UCD AFC: A season in review

 
 

Kevin Beirne looks back on UCD AFC’s most recent League of Ireland campaign

It has been just over two weeks since UCD AFC finished up their 2012 Airtricity League campaign with a tired 1-1 draw with Shelbourne. It was a season in which UCD reaffirmed their status in the top-flight for the third straight season. The Students are even in with a chance of a Europa League berth, thanks to their topping of the Irish Fair Play table.

They say a week is a long time in sport, so two weeks thought should be more than enough to review the 2012 campaign with. Although the season was originally contested by twelve sides, Monaghan United’s withdrawal in June left UCD with the second smallest stadium in the now-eleven team league, with only Drogheda United’s Hunky Dorys Park boasting a lesser capacity.

UCD’s season began in early March with a 1-0 win at home against Cork City, with Paul Corry scoring an absolute screamer, but it was not a sign of things to come.  UCD would only win one more game over the next five months, although the sole win in this run did come in the form of a 1-0 victory over eventual champions Sligo Rovers.

During that time, UCD managed only eight points from 17 games. It seemed the Students were in a hole, and things looked bleak. It was unclear as to whether or not they would be playing in the Premier Division again next season.

Despite this poor run of form, UCD showed their resilience and avoided a repeat of the 2008 campaign, during which they were relegated, by finding a new gear in the middle of August with a 2-1 win over Shelbourne at Tolka Park, their first away win of the season. They soon followed up that result with another win over Cork City, before losing to Sligo Rovers.

Towards the end of an eventful month for the Students, it was announced that star midfielder Paul Corry had signed for Sheffield Wednesday for a fee believed to be around €90,000. The 21 year old had been on the radar of many an English club for some time, and had turned down advances from Burnley, an English Premier League side at the time, at the age of 18.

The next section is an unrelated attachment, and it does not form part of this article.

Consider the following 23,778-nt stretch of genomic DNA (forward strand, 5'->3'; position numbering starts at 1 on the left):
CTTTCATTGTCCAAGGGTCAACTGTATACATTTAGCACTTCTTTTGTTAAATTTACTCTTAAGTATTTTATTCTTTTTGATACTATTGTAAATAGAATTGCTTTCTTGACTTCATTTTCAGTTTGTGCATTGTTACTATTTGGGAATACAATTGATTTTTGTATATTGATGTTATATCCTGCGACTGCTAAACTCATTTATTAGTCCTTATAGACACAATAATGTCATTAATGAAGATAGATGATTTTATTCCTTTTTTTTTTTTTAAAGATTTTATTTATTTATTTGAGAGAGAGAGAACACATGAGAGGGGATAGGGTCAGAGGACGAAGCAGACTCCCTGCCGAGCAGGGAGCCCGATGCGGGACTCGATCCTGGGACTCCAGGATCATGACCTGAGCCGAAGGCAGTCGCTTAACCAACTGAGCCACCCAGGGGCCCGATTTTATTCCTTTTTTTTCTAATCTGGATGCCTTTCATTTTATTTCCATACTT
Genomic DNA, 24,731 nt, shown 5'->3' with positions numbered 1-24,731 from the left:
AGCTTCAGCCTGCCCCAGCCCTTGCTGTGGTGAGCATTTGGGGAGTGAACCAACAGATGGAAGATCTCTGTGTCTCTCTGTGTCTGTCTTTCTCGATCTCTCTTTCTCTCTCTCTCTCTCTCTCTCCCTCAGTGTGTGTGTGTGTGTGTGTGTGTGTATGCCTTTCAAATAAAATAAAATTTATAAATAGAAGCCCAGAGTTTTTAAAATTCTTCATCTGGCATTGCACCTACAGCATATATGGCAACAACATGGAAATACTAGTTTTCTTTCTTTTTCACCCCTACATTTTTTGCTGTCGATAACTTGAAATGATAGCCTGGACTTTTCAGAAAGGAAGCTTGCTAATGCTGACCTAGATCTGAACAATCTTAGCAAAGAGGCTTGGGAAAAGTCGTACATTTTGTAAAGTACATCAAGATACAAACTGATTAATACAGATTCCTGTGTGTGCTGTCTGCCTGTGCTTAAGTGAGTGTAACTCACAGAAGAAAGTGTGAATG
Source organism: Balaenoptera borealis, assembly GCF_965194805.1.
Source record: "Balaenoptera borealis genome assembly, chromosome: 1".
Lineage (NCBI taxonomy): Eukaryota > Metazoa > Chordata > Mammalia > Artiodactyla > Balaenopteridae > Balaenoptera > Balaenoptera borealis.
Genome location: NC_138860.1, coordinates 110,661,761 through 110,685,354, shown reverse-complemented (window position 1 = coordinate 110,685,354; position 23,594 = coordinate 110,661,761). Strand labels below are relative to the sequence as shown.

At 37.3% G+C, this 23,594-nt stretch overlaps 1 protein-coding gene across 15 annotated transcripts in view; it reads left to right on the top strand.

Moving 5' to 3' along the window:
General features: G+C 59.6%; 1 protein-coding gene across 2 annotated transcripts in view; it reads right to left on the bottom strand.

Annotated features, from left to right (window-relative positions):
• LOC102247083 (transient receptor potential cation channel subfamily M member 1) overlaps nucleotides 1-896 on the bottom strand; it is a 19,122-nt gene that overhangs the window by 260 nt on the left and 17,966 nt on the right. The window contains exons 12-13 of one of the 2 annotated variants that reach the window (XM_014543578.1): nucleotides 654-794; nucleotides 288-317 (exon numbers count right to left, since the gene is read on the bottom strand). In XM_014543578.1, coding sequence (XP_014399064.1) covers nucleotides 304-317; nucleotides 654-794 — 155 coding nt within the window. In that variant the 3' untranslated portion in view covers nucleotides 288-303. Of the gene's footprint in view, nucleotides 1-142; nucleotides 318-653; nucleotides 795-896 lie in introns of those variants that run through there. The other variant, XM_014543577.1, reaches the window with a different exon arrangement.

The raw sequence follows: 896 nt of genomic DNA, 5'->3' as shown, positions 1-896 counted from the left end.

Corry had decided he wanted to finish his degree in UCD before pursuing a professional football career. Just days before the close of the English transfer window, armed with a recently acquired BComm, Corry set off to join the Championship outfit.

Many wondered if the Students could dig themselves out of the hole they were in, especially having lost such a talented player, but they seemed to be galvanised by Corry’s departure. In the eight games following his departure, UCD claimed four victories and only lost twice.

Consecutive wins over Bray, Dundalk and then Derry, as well as one against Drogheda in October, allowed UCD to climb to the safety of ninth place, six points clear of tenth place Bray Wanderers and just five points off a Setanta Sports Cup spot.

Although UCD will be upset with their slow start to the season, a time which contributed heavily to the Students losing half their games this season, they will no doubt take pride in the fact that they were able to bounce back from such a horrid start.

A return of 20 points from their last 12 games will surely put a bit of a gloss on a campaign that was threatening to be disastrous for large parts of the year. No doubt that many in the UCD camp would feel that the season ended too early, as the Students were just hitting their stride.

For UCD to have retained their top-flight status for another season in a professional league is nothing short of remarkable. Although there are not millions being thrown around by oil-barons like there are over in England, there is still some money to be made.

Manager Martin Russell is all too aware of this, commenting: “It’s been well documented about how difficult it is for the club to hold onto our players, especially after the scholarship years. I understand our financial constraints and all you can really do is try and encourage the next young crop to build on what has gone before.

“For all concerned Paul [Corry]’s move was one that was well timed. We were likely to lose Paul to another League of Ireland club at the end of the season, but he has now a great opportunity to develop a career in the pro game.”

In looking to the future, Russell remains optimistic about UCD’s chances, drawing inspiration from within the Airtricity League, saying “The achievements of Drogheda United this season have shown that the underdogs will always have a chance, so we will go into next season looking upwards as usual.”

If UCD can carry their end of season form into next year’s Airtricity League, then it is conceivable that the Students could be fighting for a place in Europe, or, at the very least, a Setanta Sports Cup spot. With the talent available, and the strong sense of togetherness in the team, it seems like 2013 could be a year to remember for UCD AFC.

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